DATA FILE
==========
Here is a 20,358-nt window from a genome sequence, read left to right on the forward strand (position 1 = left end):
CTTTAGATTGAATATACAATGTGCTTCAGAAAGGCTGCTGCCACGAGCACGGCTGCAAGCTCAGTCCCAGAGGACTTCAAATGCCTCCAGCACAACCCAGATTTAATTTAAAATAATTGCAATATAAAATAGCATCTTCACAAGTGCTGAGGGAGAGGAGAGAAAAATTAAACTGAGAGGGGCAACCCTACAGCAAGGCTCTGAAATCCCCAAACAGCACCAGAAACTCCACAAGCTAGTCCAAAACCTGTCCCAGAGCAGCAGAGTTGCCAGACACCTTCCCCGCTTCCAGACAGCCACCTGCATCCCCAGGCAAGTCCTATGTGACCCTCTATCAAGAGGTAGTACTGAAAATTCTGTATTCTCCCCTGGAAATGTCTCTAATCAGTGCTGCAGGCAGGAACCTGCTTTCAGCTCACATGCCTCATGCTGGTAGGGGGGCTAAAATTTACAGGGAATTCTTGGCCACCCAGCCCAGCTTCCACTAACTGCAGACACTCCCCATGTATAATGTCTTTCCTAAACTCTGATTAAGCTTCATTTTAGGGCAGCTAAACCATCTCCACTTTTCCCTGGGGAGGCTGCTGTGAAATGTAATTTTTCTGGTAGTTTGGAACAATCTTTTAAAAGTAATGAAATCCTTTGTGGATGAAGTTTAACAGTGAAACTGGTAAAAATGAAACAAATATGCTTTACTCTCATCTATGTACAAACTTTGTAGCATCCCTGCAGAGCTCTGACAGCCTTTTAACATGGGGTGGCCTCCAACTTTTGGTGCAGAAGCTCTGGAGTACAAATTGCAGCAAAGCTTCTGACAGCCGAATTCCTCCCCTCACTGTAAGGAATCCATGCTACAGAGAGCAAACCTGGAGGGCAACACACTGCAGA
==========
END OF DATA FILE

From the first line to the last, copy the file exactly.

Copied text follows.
Here is a 20,358-nt window from a genome sequence, read left to right on the forward strand (position 1 = left end):
CTTTAGATTGAATATACAATGTGCTTCAGAAAGGCTGCTGCCACGAGCACGGCTGCAAGCTCAGTCCCAGAGGACTTCAAATGCCTCCAGCACAACCCAGATTTAATTTAAAATAATTGCAATATAAAATAGCATCTTCACAAGTGCTGAGGGAGAGGAGAGAAAAATTAAACTGAGAGGGGCAACCCTACAGCAAGGCTCTGAAATCCCCAAACAGCACCAGAAACTCCACAAGCTAGTCCAAAACCTGTCCCAGAGCAGCAGAGTTGCCAGACACCTTCCCCGCTTCCAGACAGCCACCTGCATCCCCAGGCAAGTCCTATGTGACCCTCTATCAAGAGGTAGTACTGAAAATTCTGTATTCTCCCCTGGAAATGTCTCTAATCAGTGCTGCAGGCAGGAACCTGCTTTCAGCTCACATGCCTCATGCTGGTAGGGGGGCTAAAATTTACAGGGAATTCTTGGCCACCCAGCCCAGCTTCCACTAACTGCAGACACTCCCCATGTATAATGTCTTTCCTAAACTCTGATTAAGCTTCATTTTAGGGCAGCTAAACCATCTCCACTTTTCCCTGGGGAGGCTGCTGTGAAATGTAATTTTTCTGGTAGTTTGGAACAATCTTTTAAAAGTAATGAAATCCTTTGTGGATGAAGTTTAACAGTGAAACTGGTAAAAATGAAACAAATATGCTTTACTCTCATCTATGTACAAACTTTGTAGCATCCCTGCAGAGCTCTGACAGCCTTTTAACATGGGGTGGCCTCCAACTTTTGGTGCAGAAGCTCTGGAGTACAAATTGCAGCAAAGCTTCTGACAGCCGAATTCCTCCCCTCACTGTAAGGAATCCATGCTACAGAGAGCAAACCTGGAGGGCAACACACTGCAGA